History Of Memory
|The days may come, The days may go, But still the hands of memory weave The dreams of long ago.
- George Cooper
Ever since humans began using their minds to master their environment, the possession and use of an excellent memory has been crucial for anyone rising to positions of command and respect. No great leader in human history was reputed to have a bad memory. As a matter of fact, the people who are looked down upon by history, aside from not having good leadership skills, often were the ones with poor memories: Generals who didn’t remember the mistakes of previous battles, Kings who forgot their own legal codes, Emperors who were oblivious to the members of their court. History forgets those who forgot.
The Greeks were first, as in so many things, to actually create techniques to train and develop the memory. About 500 BC there was a poet named Simonides. On one occasion he was hired to give a performance at the home of a wrestler who had just won at the Olympic games. The wrestler was giving a party to celebrate his victory. After reciting poetry, Simonides was having his meal when a message arrived saying that two men wanted to see him outside. No sooner had he stepped out of the house than the ceiling collapsed, killing everyone inside. The bodies had been so mutilated by the accident, that nobody could recognize who had been at the party. However, during his poetry reading, our man Simonides had observed the positions of all the guests and by looking at all the appropriate places he was able to identify the bodies. But this got him thinking. He figured that if this worked for people and places, then why not for objects, names or even ideas.
The next big step in memory came with the Romans. It turns out that when they weren’t having wild parties, or throwing Christians to the lions, they were developing memory systems. They had an eye for the dramatic and so developed what were called Memory Theaters. These Memory theaters were like Simonides’ system, but they were able to pack a whole lot more complex information into them. Not only did they figure a way to memorize a list or group of people or things, but they also came up with a way to remember specific details about each person, or object; even details about the details. These Memory Theaters were a real hit in the Roman senate, where Senators liked to show off by recounting at length all the sordid details of their opponent’s lives.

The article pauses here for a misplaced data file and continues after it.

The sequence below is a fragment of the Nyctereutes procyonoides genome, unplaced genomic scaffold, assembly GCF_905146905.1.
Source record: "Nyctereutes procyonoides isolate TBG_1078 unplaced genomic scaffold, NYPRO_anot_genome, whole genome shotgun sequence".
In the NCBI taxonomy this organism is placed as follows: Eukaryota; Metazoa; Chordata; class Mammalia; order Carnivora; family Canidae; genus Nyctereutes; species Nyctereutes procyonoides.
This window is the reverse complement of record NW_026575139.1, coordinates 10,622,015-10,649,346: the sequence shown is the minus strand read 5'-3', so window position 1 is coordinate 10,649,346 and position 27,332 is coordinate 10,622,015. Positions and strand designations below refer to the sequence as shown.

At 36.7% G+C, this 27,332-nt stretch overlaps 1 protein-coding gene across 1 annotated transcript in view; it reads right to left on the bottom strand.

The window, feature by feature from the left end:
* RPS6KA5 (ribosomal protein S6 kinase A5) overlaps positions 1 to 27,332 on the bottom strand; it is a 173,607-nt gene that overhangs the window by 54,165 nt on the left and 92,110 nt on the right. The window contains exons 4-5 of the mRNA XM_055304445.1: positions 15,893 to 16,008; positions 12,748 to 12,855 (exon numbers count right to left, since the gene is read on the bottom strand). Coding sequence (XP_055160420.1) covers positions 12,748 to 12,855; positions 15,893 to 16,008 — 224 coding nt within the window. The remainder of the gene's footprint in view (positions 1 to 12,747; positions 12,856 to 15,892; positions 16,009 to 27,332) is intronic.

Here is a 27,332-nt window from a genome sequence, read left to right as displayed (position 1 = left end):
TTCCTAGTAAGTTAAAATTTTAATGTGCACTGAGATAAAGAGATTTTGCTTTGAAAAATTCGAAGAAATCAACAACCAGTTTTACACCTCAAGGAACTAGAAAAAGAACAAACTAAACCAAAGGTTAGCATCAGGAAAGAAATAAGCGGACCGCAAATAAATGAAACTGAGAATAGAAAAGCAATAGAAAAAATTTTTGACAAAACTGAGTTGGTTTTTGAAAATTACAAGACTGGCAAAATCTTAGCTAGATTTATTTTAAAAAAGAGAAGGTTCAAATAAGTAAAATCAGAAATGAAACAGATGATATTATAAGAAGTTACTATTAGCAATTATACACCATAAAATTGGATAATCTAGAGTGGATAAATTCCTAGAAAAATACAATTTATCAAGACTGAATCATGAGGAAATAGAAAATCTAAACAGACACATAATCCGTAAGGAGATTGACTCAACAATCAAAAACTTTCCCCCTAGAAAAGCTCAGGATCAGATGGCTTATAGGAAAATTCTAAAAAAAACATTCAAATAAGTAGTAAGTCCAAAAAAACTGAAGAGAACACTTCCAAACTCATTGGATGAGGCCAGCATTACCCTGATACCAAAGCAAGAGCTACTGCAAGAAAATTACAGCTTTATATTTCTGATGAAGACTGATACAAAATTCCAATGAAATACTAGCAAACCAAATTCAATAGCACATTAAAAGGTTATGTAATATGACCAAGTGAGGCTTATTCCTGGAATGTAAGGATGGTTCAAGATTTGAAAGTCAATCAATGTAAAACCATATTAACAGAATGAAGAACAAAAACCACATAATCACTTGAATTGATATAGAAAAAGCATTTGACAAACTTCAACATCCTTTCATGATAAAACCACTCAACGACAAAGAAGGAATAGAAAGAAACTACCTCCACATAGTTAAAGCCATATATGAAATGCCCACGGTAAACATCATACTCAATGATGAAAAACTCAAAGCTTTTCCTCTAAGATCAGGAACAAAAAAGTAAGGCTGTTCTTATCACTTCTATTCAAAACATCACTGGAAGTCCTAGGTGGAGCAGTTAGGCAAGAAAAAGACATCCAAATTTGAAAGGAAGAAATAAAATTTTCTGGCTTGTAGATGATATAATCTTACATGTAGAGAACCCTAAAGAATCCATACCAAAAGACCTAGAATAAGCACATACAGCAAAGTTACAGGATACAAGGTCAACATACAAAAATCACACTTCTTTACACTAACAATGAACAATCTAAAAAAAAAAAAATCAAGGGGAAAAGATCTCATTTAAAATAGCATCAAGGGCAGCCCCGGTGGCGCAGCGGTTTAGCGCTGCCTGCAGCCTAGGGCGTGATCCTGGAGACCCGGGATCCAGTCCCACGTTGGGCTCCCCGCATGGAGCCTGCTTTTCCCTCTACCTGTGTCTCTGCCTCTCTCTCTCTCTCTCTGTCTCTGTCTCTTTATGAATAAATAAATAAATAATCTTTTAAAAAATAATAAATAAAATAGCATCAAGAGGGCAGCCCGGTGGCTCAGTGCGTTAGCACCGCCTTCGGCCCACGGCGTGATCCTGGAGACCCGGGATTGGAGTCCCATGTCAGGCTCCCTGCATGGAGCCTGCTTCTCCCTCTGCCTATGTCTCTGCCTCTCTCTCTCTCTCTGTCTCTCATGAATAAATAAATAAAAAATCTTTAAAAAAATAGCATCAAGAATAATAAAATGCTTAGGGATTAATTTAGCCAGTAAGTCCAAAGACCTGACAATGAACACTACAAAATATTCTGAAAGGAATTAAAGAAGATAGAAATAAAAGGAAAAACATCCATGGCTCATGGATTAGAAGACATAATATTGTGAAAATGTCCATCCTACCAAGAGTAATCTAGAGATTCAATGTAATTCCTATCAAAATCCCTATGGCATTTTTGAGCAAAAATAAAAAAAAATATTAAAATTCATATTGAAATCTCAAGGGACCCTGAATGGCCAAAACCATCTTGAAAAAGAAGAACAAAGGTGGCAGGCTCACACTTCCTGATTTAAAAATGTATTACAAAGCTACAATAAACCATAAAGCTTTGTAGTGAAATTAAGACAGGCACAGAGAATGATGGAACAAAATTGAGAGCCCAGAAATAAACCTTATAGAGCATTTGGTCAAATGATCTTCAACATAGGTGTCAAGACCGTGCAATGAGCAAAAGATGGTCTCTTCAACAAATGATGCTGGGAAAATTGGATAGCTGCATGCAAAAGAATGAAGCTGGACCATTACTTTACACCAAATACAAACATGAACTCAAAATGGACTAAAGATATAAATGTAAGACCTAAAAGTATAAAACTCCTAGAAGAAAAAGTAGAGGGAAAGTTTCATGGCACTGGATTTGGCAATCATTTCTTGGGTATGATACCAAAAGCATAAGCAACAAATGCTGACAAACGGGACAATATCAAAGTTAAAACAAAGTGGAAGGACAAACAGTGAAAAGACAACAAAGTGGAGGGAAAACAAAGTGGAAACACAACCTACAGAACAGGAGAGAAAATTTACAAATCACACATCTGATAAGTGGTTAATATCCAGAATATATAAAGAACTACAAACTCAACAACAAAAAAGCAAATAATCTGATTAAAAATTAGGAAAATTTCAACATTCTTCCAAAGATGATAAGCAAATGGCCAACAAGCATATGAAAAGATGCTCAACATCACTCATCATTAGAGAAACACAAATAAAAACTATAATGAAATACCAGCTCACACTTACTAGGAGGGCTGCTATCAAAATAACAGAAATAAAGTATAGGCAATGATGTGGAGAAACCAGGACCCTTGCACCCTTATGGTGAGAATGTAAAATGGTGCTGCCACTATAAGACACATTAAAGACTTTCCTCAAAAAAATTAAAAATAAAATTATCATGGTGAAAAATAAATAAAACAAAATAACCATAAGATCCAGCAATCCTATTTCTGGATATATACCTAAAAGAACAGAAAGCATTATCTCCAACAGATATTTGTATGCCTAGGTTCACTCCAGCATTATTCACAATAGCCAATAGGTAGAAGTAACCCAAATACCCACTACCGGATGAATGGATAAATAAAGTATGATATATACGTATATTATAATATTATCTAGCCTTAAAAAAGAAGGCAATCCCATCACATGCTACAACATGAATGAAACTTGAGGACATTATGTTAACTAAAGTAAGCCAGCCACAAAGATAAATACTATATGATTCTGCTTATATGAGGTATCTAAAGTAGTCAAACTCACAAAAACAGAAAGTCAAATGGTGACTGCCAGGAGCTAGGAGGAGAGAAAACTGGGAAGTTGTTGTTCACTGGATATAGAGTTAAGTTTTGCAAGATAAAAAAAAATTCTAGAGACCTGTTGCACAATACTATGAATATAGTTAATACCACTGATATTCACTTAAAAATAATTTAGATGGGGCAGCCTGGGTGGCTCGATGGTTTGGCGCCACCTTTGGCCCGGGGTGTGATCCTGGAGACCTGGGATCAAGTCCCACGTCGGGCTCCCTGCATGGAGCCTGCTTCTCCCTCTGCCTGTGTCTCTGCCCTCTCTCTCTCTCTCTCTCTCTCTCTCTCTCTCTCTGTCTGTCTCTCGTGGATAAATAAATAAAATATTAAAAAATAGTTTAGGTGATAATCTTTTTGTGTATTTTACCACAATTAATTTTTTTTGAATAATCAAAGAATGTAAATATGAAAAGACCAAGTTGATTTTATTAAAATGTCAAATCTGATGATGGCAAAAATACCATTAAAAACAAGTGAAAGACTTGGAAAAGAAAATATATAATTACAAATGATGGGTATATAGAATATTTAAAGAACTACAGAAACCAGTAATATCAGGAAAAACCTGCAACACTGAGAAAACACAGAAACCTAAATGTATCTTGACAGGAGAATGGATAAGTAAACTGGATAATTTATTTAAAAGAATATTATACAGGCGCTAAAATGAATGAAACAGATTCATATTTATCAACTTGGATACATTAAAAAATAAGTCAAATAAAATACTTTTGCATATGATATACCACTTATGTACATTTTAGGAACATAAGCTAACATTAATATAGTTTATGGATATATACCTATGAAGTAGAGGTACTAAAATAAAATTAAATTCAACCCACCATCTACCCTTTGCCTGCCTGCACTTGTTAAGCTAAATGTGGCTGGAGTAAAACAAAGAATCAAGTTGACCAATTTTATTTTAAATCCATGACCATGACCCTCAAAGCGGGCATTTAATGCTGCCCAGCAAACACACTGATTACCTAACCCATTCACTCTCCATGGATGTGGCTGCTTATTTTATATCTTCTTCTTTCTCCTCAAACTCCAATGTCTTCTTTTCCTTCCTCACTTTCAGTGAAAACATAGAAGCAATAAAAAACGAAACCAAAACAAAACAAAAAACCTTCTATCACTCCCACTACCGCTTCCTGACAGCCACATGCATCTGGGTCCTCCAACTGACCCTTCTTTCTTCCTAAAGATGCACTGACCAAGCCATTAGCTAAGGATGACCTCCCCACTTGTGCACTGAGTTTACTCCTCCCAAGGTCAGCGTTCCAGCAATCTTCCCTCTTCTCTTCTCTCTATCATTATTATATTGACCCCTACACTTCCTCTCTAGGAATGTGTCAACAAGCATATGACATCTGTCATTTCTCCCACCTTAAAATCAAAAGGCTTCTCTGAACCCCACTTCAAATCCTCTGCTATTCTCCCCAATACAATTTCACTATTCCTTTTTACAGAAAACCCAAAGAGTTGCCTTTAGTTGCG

Eventually the use of memory techniques would reach its zenith in the middle ages. People in the middle ages were nuts about memory systems. It seems to have had a lot to do with the scarcity of paper, but there were other reasons as well. Complicated systems in religion, law, government, business, and what we would nowadays call ‘media’ were developing. In short, there was a lot to memorize. Everything in European culture of the time reflected people’s efforts to organize information in their heads. Cathedrals, with their painted frescoes and stained glass windows were systems for memorizing the Bible, the Saints and the teachings of the church. Illuminated manuscripts were vivid and colorful representations which helped in the retention of information. One of hottest selling books of the period was a book called Ad Herrenium, a treatise on memory. The use of color and rhyming were new devices brought in to augment the ancient memory systems. Merchants and businessmen memorized enormous poems, hundreds of lines long, which contained all the rules of business and codes of conduct. Traveling storytellers called Jongleurs, who were basically the news anchors of the middle ages, would often get together for memory competitions called ‘puys’, where they challenged each other to tests of skill. It was by no means a mere novelty trick, like memorizing who won the world series, or the jousting match of 1069. It was one of the most practical skills anyone could have and it was used in every facet of life.
Eventually, the memory techniques of the ancients and medievals were abstracted and systematized by some very clever thinkers in the 17th and 18th centuries, making it very easy to use memory systems much faster and on a wider range of subjects. In 1753 this new, sophisticated science was named mnemonics. Mnemonic, by the way, is Greek for the science or study of memory. Simonides’ system for memorizing dead wrestlers was refined into what is called the Chain system by a man named Henry Herdson. And the Roman theater was later refined, using Herdson’s techniques, into the Peg system, a very useful system for storing and quickly retrieving information from large bodies of knowledge, such as catalogues and schedules.
Also during this period a fellow by the name of Stanislaus Mink von Winkelmann developed what is often considered to be the single most powerful memory tool ever devised: the Phonetic Index. It was later revised in the 18th century by an English scientist named Dr. Richard Grey and it hasn’t been improved upon since.
For the last two centuries there have been refinements but no real major developments in memory systems themselves, beyond the development of new applications for the ages-old techniques.